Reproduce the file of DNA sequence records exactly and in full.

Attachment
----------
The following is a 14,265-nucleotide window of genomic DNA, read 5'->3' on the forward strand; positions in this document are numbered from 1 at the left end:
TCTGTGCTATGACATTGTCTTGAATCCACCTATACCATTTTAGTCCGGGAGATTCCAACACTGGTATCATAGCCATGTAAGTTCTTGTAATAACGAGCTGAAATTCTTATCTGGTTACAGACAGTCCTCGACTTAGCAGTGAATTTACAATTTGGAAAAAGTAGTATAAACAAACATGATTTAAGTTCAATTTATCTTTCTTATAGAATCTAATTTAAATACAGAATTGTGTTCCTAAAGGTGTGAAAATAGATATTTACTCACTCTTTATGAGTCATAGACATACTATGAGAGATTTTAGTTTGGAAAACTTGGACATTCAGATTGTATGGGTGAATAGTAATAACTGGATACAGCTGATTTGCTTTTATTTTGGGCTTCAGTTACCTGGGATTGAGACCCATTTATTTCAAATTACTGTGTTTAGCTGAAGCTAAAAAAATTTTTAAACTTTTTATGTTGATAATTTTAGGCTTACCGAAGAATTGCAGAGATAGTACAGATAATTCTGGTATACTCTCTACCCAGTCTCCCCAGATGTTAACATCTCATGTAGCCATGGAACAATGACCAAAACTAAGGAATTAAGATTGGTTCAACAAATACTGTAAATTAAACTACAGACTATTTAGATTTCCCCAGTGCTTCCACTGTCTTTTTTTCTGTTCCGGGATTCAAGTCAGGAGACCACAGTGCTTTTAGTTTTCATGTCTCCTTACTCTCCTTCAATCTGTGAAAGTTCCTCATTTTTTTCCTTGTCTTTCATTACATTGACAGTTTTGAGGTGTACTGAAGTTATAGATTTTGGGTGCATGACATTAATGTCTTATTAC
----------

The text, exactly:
The following is a 14,265-nucleotide window of genomic DNA, read 5'->3' on the forward strand; positions in this document are numbered from 1 at the left end:
TCTGTGCTATGACATTGTCTTGAATCCACCTATACCATTTTAGTCCGGGAGATTCCAACACTGGTATCATAGCCATGTAAGTTCTTGTAATAACGAGCTGAAATTCTTATCTGGTTACAGACAGTCCTCGACTTAGCAGTGAATTTACAATTTGGAAAAAGTAGTATAAACAAACATGATTTAAGTTCAATTTATCTTTCTTATAGAATCTAATTTAAATACAGAATTGTGTTCCTAAAGGTGTGAAAATAGATATTTACTCACTCTTTATGAGTCATAGACATACTATGAGAGATTTTAGTTTGGAAAACTTGGACATTCAGATTGTATGGGTGAATAGTAATAACTGGATACAGCTGATTTGCTTTTATTTTGGGCTTCAGTTACCTGGGATTGAGACCCATTTATTTCAAATTACTGTGTTTAGCTGAAGCTAAAAAAATTTTTAAACTTTTTATGTTGATAATTTTAGGCTTACCGAAGAATTGCAGAGATAGTACAGATAATTCTGGTATACTCTCTACCCAGTCTCCCCAGATGTTAACATCTCATGTAGCCATGGAACAATGACCAAAACTAAGGAATTAAGATTGGTTCAACAAATACTGTAAATTAAACTACAGACTATTTAGATTTCCCCAGTGCTTCCACTGTCTTTTTTTCTGTTCCGGGATTCAAGTCAGGAGACCACAGTGCTTTTAGTTTTCATGTCTCCTTACTCTCCTTCAATCTGTGAAAGTTCCTCATTTTTTTCCTTGTCTTTCATTACATTGACAGTTTTGAGGTGTACTGAAGTTATAGATTTTGGGTGCATGACATTAATGTCTTATTAC